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Dan Baird and Homemade Sin, The Borderline, London, July 4th 2010

July 14, 2010

In the ultimate book of rock ‘n’ roll (to be published in 2110, just after the end of the 45-year-long Great Oil Wars), the Georgia Satellites will appear in a tiny footnote to a paragraph about Southern Rock in the 1980s. In fact, main-man Dan Baird‘s association with the group – who had a hit in ’86 with Keep Your Hands To Yourself – lasted exactly the ten years from 1980 to 1990, when he decided to leave the band and go his own way.

Southern Rock often gets a bad press for being dumb and r*dn*ck, but this is unfair. For every Confederate-flag-waving loon with a geetar, there’s a musician working away at a particular white take on rock ‘n’ roll, while being steeped in the black music tradition of the South. Little Feat were perhaps the greatest exponents of this cultural mix, while in recent times the Drive-By Truckers (and especially ex-Trucker Jason Isbell) have injected some serious soul into good-time boogie and rock ‘n’ roll. And this is where the Dan Baird fits in too (photo left – thanks to The Suit for the pics).

I was somewhat nervous about how many middle-aged Status Quo fans were in the audience. They might have been expecting an evening of repetitive twelve-bar boogie, but what was delivered was a very entertaining set of loud, fun rock ‘n’ roll with a Southern twist. The crowd loved it, so perhaps I’m being unfair to Quo fans – among whom I’d include The Suit, who has made the ill-advised decision to go to the Cropredy Festival this year to witness the likes of Quo, Rick Wakeman and others too ghastly to mention.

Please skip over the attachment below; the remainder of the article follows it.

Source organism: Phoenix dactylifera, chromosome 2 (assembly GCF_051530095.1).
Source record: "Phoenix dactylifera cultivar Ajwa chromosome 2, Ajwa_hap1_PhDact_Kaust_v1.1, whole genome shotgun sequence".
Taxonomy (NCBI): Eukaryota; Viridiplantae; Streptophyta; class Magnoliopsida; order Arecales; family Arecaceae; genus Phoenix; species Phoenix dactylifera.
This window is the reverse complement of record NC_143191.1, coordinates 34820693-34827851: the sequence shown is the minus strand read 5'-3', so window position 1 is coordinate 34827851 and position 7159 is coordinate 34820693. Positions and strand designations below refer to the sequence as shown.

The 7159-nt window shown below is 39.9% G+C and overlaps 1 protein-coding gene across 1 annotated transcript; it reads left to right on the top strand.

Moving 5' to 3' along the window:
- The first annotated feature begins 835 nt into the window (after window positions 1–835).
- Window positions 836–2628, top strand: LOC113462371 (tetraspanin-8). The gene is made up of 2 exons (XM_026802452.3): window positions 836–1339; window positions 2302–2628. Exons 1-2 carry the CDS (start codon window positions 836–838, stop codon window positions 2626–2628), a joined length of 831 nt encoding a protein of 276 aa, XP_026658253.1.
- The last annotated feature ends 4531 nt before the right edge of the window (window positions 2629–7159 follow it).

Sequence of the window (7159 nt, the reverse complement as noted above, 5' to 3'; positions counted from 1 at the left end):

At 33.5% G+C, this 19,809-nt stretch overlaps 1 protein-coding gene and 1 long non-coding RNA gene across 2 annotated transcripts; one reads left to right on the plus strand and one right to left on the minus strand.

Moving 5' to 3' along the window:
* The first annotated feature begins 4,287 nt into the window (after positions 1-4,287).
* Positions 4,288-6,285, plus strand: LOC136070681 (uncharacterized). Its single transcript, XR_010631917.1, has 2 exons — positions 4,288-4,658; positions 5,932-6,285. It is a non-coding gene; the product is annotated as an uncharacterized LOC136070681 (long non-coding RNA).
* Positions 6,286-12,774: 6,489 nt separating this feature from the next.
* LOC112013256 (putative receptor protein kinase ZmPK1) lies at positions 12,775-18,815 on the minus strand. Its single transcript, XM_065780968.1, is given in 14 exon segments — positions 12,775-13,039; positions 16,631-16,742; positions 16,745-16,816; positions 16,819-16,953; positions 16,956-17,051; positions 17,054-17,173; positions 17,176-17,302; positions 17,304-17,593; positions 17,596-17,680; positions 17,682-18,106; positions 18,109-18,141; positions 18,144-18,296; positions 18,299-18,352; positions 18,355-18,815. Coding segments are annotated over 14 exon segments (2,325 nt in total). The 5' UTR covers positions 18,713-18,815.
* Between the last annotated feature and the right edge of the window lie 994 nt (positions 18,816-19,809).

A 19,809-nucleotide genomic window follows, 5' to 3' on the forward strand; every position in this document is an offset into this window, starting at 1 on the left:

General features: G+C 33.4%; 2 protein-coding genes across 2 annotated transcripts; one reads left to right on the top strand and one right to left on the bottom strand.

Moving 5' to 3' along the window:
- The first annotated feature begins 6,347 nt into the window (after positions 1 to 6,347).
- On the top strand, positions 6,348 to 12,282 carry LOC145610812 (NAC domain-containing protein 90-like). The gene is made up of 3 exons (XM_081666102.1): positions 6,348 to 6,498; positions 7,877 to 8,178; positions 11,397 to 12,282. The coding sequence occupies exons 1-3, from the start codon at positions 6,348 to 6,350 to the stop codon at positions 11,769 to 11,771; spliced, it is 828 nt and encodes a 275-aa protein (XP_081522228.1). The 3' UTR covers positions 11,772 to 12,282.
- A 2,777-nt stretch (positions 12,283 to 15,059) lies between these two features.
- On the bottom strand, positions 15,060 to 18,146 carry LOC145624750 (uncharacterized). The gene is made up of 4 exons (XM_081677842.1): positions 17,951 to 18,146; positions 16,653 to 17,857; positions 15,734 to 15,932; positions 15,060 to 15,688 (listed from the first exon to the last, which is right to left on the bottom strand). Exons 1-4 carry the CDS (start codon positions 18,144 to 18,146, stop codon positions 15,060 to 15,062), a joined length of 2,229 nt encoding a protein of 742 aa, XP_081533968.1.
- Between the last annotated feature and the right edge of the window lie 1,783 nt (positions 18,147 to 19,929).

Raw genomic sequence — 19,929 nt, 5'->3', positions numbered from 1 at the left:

There were lots of oldies to keep the audience singing along – Nights Of Mystery, I Love You Period and, of course, Keep Your Hands To Yourself – and Dan seemed to be enjoying himself, as did guitar sidekick Warner Hodges (left), drafted in to the Homemade Sin a few years ago to join ex-Satellites bassist Keith Christopher and drummer extraordinaire Mauro Magellan. I last saw Warner in his ‘day job’ with Jason and the Scorchers, and his antics were just as entertaining tonight, with his over-the-shoulder guitar-slinging and maniacal solos.

In keeping with the soulful undercurrent, they played a great cover of Tears Of A Clown, while the other two of this evening’s covers – The Ramones’ I Wanna Be Sedated and Bob’s Like A Rolling Stone – show just how versatile they are. All great fun and a wonderfully energetic way to finish the weekend.

3 Comments leave one →
  1. paul dionne permalink
    August 5, 2010 1:22 pm

    Wow, I love Warner Hodges….

  2. brandnewguy permalink*
    August 5, 2010 1:33 pm

    Yes indeed 🙂 I love how he gives that metal edge to the twang-punk stuff. I think he’s probably a frustrated Eddie Van Halen 😉


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